Holi (होली ) is a spring festival, also known as the festival of colours or the festival of sharing love. It is an ancient Hindu religious festival which has become popular with non-Hindus in many parts of South Asia, as well as people of other communities outside Asia.
It is primarily observed in India, Nepal, and other regions of the world with significant populations of Hindus or people of Indian origin.
In Nepal, Holi is as important as Dashain, Tihar (Dipawali). Since more than 80% of people in Nepal are Hindus, Holi, along with many other Hindu festivals, is celebrated in Nepal as a national festival.
People walk down their neighbourhoods to celebrate Holi by exchanging colours and spraying coloured water on one another. A popular activity is the throwing of water balloons at one another, sometimes called lola (meaning water balloon). Also a lot of people mix bhang in their drinks and food, as is also done during Shivaratri. It is believed that the combination of different colours at this festival take all the sorrow away and make life itself more colourful.
In Nepal, Holi celebrated in Hills is remarkably different from Madhesh, even the festival is celebrated on two different days. Holi is celebrated in the month of Falgun and is also called as the "Fagu/Phaguwa" and is celebrated on the full moon day (in hills) and the day after (in Madhesh) in the month of February. The word "Fagu/Phaguwa" represents the month of Falgun and the day is called the "Fagu Purnimaa" which means (full moon day in the Falgun).
Sccording to legend, King Hiranyakashipu was the King of Multan and had earned a boon that made him virtually indestructible. He grew arrogant, thought he was God, and demanded that everyone worship only him.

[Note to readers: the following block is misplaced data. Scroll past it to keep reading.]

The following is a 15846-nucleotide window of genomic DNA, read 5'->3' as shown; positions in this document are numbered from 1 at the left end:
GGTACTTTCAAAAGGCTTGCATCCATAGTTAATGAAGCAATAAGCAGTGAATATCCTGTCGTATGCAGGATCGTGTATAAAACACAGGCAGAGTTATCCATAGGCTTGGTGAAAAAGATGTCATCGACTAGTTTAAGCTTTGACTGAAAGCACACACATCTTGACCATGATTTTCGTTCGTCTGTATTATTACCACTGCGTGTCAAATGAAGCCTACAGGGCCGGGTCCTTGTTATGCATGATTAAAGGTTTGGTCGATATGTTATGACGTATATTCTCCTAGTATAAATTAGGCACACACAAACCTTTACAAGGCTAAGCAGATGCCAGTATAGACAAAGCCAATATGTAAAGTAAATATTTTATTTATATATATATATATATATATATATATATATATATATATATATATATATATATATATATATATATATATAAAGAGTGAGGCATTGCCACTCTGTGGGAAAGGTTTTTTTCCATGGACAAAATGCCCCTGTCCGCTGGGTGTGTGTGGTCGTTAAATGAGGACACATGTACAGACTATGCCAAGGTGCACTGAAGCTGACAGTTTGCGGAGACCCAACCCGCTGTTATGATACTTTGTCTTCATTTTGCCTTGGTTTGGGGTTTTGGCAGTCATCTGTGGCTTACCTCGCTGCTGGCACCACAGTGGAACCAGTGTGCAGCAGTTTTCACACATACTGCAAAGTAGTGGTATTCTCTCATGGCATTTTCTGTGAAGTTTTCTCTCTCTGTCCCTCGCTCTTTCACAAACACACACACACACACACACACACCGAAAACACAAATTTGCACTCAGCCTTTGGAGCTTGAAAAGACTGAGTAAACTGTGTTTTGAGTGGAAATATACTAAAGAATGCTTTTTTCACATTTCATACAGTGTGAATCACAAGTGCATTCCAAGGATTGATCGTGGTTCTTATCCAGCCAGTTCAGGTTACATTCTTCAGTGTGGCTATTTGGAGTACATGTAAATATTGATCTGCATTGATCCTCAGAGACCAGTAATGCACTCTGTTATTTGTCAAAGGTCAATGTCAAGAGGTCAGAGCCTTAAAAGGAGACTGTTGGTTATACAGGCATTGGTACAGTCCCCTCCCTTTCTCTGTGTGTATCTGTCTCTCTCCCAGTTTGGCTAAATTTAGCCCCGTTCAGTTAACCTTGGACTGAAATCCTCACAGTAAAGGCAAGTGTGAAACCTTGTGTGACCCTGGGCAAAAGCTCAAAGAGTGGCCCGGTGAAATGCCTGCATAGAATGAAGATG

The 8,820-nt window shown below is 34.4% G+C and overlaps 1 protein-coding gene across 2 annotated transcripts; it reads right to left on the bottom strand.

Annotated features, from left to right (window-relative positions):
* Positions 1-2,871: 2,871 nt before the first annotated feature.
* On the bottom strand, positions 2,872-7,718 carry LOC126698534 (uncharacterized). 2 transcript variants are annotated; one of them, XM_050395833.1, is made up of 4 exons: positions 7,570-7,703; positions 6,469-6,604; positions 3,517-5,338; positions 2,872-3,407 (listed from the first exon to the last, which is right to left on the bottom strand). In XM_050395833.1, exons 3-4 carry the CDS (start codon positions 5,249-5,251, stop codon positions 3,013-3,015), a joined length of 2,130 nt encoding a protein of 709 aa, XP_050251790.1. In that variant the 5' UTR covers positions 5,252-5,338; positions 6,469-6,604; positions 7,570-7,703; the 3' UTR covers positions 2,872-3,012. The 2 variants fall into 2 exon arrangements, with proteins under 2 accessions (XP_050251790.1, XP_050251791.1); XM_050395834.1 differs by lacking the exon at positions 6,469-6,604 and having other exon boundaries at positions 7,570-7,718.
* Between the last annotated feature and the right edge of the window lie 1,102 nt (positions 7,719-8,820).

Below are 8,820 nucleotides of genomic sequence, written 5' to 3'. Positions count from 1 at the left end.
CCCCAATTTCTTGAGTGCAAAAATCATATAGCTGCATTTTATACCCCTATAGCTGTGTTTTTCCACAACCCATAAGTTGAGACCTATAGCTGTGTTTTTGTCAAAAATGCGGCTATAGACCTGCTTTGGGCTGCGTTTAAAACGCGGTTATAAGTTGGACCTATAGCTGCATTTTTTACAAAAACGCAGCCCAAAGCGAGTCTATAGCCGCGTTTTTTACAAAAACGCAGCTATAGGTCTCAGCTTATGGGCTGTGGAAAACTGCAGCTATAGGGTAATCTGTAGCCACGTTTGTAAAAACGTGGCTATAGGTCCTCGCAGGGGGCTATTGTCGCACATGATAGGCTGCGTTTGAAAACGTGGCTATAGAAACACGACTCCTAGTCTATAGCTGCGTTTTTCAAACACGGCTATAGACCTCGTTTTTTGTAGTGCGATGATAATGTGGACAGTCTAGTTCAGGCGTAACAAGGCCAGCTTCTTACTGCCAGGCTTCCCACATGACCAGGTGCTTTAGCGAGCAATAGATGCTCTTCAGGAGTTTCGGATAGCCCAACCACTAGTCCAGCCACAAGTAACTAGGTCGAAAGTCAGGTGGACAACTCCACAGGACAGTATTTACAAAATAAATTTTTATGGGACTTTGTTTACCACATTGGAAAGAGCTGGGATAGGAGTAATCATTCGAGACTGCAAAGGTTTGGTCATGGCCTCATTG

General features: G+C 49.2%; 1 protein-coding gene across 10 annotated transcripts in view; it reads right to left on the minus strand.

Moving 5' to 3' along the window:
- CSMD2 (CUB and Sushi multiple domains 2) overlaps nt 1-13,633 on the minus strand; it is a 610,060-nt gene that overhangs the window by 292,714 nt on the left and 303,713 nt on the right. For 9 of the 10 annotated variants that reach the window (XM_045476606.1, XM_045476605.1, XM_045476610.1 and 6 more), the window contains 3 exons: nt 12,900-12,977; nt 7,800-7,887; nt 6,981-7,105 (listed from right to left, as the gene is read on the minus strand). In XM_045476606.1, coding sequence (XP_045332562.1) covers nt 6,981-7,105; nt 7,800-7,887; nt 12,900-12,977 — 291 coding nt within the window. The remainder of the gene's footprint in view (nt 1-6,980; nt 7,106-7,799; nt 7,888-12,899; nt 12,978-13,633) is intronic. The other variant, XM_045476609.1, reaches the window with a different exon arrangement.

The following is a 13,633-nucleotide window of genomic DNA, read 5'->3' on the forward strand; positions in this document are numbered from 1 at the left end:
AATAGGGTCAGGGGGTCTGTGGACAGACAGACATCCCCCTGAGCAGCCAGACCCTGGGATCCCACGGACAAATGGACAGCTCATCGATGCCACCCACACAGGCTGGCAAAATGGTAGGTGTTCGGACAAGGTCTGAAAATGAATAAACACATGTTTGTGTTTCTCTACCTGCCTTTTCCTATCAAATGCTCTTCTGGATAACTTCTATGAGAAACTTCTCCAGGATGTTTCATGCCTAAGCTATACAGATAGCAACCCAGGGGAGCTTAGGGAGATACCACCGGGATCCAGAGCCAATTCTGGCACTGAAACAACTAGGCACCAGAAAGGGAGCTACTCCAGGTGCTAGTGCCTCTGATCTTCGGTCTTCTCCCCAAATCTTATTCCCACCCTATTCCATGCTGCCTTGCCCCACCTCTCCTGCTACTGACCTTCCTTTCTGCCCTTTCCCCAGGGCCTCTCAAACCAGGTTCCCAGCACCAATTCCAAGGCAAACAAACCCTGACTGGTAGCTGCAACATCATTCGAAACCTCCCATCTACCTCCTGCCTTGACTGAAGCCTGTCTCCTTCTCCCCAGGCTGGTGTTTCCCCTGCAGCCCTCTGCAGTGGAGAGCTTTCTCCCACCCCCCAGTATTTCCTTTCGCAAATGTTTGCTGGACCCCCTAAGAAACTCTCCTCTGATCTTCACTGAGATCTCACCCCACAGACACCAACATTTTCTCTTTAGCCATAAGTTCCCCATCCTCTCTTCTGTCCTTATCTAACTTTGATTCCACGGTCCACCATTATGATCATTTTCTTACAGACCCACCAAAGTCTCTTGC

Hiranyakashipu's own son, Prahlada, however, disagreed. He was and remained devoted to Lord Vishnu. This infuriated Hiranyakashipu. He subjected Prahlada to cruel punishments, none of which affected the boy or his resolve to do what he thought was right. Finally, Holika – Prahlada's evil aunt – tricked him into sitting on a pyre with her. Holika was wearing a cloak that made her immune to injury from fire, while Prahlada was not. As the fire roared, the cloak flew from Holika and encased Prahlada. Holika burned, Prahlada survived. Seeing this, Hiranyakashipu, unable to control his anger, smashed a pillar with his mace. There was a tumultuous sound, and Lord Vishnu appeared as Lord Narasimha and killed Hiranyakashipu. The bonfire is a reminder of the symbolic victory of good over evil, of Prahlada over Hiranyakashipu, and of the fire that burned Holika. The next day when the fire cooled down, people applied ash to their foreheads, a practice still observed by some people. Eventually, coloured powder came to be used to celebrate Holi.
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